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The following question was asked in a comment at Almost sure convergence vs convergence of probability density functions :

Suppose that $(X_n)$ is a sequence of random variables (r.v.'s) converging almost surely (a.s.) to a r.v. $X$. Suppose that $X_n$ and $X$ have pdf's $p_n$ and $p$, respectively. Does it then necessarily follow that $\int fp_n\to\int fp$ for all $f\in L^\infty[0,1]$ (and $n\to\infty$)?

Here this question will be answered.

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  • $\begingroup$ Remark: Convergence does hold if f is Riemann integrable, i.e., continuous a.e. $\endgroup$ Feb 9, 2021 at 16:28

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The answer is no. Indeed, let $C$ be any countable subset of $(0,1)$ which is dense in $[0,1]$. Write $C=\{c_1,c_2,\dots\}$, where the $c_n$'s are pairwise distinct. Let $$U:=(0,1)\cap\bigcup_{n=1}^\infty(c_n+4^{-n}B)\quad\text{and}\quad F:=[0,1]\setminus U,$$ where $B:=(-1,1)$. Then $U\supset S$ and hence $U$ is dense in $[0,1]$. The Lebesgue measure $|U|$ of $U$ is $\le2/3$ and hence $|F|\ge1/3>0$. Let now $X$ be any r.v. uniformly distributed on $F$, so that the pdf of $X$ is $$p=1_F/|F|.$$

Also, the set $U$ is open and therefore $$U=\bigcup_{k=1}^\infty I_k,$$ where the $I_k$'s are some pairwise disjoint open subintervals of $(0,1)$. Let $$U_n:=\bigcup_{k=1}^n I_k$$ and then let $E_n$ denote the set of all endpoints of the intervals $I_1,\dots,I_n$. For any $x\in[0,1]$ and any $A\subseteq[0,1]$, let $d(x,A):=\inf\{|y-x|\colon y\in A\}$.

Since $U$ is dense in $[0,1]$, for all $x\in F$ we have $d(x,U)=0$ and hence $d(x,U_n)\to0$, so that $d(x,E_n)=d(x,U_n)\to0$. Letting now $$Y_n:=y_n(X),$$ where $$y_n(x):=\min\{y\in E_n\colon |x-y|=d(x,E_n)\},$$ we see that $|X-Y_n|=d(X,E_n)\to 0$ a.s. and hence $Y_n\to X$ a.s.

Finally, define $X_n$ as follows. For any $y\in E_n$ and any $t\in(0,1)$, let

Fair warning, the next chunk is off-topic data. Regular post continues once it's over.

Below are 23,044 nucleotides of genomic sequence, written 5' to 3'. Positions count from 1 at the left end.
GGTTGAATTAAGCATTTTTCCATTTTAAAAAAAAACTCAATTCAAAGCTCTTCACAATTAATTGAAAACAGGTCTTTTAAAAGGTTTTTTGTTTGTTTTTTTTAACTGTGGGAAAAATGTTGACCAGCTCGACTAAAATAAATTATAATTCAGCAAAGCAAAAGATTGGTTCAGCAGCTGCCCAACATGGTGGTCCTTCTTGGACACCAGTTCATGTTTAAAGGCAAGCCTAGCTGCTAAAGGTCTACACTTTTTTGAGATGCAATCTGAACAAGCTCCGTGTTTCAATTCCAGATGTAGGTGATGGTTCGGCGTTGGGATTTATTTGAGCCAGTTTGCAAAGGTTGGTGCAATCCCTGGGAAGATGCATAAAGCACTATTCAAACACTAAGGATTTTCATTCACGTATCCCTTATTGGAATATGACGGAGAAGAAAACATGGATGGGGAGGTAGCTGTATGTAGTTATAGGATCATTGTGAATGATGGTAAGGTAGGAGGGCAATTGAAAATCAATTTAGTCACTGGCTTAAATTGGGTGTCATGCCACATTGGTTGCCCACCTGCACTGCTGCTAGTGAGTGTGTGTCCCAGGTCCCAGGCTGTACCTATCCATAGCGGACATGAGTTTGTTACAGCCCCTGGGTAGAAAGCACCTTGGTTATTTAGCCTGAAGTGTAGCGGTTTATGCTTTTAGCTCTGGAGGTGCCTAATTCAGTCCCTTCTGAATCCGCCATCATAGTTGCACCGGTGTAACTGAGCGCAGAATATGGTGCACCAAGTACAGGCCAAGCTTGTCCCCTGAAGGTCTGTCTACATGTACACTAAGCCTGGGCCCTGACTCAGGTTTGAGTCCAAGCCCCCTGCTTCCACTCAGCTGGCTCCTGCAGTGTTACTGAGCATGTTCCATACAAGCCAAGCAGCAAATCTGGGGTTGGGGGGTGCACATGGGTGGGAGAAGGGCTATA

(i) $x_n(y,t):=y+|I_k|t/n$ if $y$ is the left endpoint of the interval $I_k$ for some $k\in[n]:=\{1,\dots,n\}$, and

(ii) $x_n(y,t):=y-|I_k|t/n$ if $y$ is the right endpoint of the interval $I_k$ for some $k\in[n]$ but $y$ is not the left endpoint of the interval $I_l$ for any $l\in[n]$.

Then let $X_n:=x_n(Y_n,T)$, where $T$ is a r.v. uniformly distributed on $(0,1)$ and independent of $X$ (and hence of $Y_n$). Then $X_n$ is an absolutely continuous r.v. with all values in $U_n\subseteq U$; as before, let $p_n$ denote the pdf of $X_n$. Also, $|X_n-Y_n|\le1/n$. Therefore and because $Y_n\to X$ a.s., we have $X_n\to X$ a.s. However, $1_U\in L^\infty[0,1]$ but $$\int 1_U\,p_n=P(X_n\in U)=1\not\to0=P(X\in U)=\int 1_U\,p.$$

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  • $\begingroup$ Once $U$ and $X$ are defined, you can just define the conditional distribution of $X_n$ given $X$ to be uniformly distributed on the open set $(X-1/n,X+1/n) \cap U$. That will shorten the proof. $\endgroup$ Feb 9, 2021 at 3:50
  • $\begingroup$ @YuvalPeres : Thank you for your comment. $\endgroup$ Feb 9, 2021 at 16:20
  • $\begingroup$ Thank you very much, @IosifPinelis! I guess this shows that the convergence you gave is the strongest possible. $\endgroup$
    – Nate River
    Feb 14, 2021 at 12:35
  • $\begingroup$ @NateRiver : I am glad you found this of help. So, to have a closure, are you satisfied with this answer? $\endgroup$ Feb 14, 2021 at 16:21
  • $\begingroup$ Yes, is there anything I should do to mark this? I think I have accepted your answer in my original post. $\endgroup$
    – Nate River
    Feb 19, 2021 at 23:46

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